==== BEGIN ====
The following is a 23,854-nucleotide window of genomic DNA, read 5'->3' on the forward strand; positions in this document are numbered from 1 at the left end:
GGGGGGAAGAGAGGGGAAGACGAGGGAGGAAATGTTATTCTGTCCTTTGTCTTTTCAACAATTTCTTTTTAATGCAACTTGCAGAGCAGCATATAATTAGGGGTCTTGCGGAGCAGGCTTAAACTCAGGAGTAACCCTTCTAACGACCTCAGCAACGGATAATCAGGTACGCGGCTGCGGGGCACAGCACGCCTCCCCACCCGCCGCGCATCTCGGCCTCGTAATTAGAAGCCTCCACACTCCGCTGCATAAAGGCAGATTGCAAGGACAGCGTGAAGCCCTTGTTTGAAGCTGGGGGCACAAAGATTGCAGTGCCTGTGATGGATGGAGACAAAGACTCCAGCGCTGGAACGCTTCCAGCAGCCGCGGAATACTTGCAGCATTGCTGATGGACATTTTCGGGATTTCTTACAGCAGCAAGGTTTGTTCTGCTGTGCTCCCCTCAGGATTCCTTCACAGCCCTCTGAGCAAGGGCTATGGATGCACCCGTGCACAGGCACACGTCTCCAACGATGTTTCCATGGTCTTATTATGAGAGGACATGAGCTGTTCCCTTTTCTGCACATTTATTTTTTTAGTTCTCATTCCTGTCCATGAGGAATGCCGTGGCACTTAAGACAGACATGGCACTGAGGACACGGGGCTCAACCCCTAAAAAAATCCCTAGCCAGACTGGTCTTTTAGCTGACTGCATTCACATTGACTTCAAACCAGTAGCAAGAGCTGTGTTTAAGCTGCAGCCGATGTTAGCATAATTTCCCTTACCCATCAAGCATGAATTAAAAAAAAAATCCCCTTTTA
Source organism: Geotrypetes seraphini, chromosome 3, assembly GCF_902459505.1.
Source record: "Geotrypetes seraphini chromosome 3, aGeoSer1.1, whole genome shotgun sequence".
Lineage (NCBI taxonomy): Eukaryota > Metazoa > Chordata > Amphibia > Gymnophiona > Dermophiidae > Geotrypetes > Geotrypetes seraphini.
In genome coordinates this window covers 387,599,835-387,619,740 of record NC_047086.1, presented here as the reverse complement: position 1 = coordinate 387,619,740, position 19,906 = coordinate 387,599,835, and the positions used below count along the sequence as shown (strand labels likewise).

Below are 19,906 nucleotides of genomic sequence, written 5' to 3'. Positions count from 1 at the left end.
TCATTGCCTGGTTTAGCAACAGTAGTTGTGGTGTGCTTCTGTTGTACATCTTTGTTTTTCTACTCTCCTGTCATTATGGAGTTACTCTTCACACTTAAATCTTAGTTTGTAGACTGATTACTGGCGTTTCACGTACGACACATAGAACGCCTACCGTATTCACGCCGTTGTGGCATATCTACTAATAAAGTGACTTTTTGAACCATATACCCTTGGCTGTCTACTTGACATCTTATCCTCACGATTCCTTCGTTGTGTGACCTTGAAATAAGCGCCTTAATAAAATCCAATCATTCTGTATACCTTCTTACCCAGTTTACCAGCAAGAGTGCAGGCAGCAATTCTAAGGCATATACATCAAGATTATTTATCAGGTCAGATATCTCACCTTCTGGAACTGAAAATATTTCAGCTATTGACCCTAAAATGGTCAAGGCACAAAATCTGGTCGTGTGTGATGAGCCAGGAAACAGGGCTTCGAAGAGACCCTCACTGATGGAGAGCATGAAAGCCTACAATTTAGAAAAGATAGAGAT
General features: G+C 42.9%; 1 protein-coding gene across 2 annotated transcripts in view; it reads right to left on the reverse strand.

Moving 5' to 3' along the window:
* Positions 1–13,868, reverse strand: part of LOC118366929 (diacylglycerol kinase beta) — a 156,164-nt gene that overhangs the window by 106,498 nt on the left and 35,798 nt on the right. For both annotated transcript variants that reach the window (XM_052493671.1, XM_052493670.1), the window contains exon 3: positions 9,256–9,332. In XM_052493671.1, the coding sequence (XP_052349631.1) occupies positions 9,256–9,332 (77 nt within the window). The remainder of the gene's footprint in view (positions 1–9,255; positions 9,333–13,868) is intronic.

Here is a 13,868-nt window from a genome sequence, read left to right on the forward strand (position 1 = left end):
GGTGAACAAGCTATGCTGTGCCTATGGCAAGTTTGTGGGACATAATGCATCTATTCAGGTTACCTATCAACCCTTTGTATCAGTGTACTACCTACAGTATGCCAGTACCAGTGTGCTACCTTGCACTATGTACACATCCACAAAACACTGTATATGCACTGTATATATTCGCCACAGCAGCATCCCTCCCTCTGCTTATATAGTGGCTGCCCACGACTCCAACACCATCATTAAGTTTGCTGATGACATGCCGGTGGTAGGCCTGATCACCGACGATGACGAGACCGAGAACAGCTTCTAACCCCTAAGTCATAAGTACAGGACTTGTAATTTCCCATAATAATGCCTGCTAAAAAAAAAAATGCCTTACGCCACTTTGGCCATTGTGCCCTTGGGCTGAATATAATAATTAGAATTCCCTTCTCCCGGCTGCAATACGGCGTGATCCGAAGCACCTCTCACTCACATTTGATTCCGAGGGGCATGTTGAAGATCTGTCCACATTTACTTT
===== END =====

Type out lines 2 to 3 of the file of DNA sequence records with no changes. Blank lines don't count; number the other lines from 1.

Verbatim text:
GGGGGGAAGAGAGGGGAAGACGAGGGAGGAAATGTTATTCTGTCCTTTGTCTTTTCAACAATTTCTTTTTAATGCAACTTGCAGAGCAGCATATAATTAGGGGTCTTGCGGAGCAGGCTTAAACTCAGGAGTAACCCTTCTAACGACCTCAGCAACGGATAATCAGGTACGCGGCTGCGGGGCACAGCACGCCTCCCCACCCGCCGCGCATCTCGGCCTCGTAATTAGAAGCCTCCACACTCCGCTGCATAAAGGCAGATTGCAAGGACAGCGTGAAGCCCTTGTTTGAAGCTGGGGGCACAAAGATTGCAGTGCCTGTGATGGATGGAGACAAAGACTCCAGCGCTGGAACGCTTCCAGCAGCCGCGGAATACTTGCAGCATTGCTGATGGACATTTTCGGGATTTCTTACAGCAGCAAGGTTTGTTCTGCTGTGCTCCCCTCAGGATTCCTTCACAGCCCTCTGAGCAAGGGCTATGGATGCACCCGTGCACAGGCACACGTCTCCAACGATGTTTCCATGGTCTTATTATGAGAGGACATGAGCTGTTCCCTTTTCTGCACATTTATTTTTTTAGTTCTCATTCCTGTCCATGAGGAATGCCGTGGCACTTAAGACAGACATGGCACTGAGGACACGGGGCTCAACCCCTAAAAAAATCCCTAGCCAGACTGGTCTTTTAGCTGACTGCATTCACATTGACTTCAAACCAGTAGCAAGAGCTGTGTTTAAGCTGCAGCCGATGTTAGCATAATTTCCCTTACCCATCAAGCATGAATTAAAAAAAAAATCCCCTTTTA
Source organism: Geotrypetes seraphini, chromosome 3, assembly GCF_902459505.1.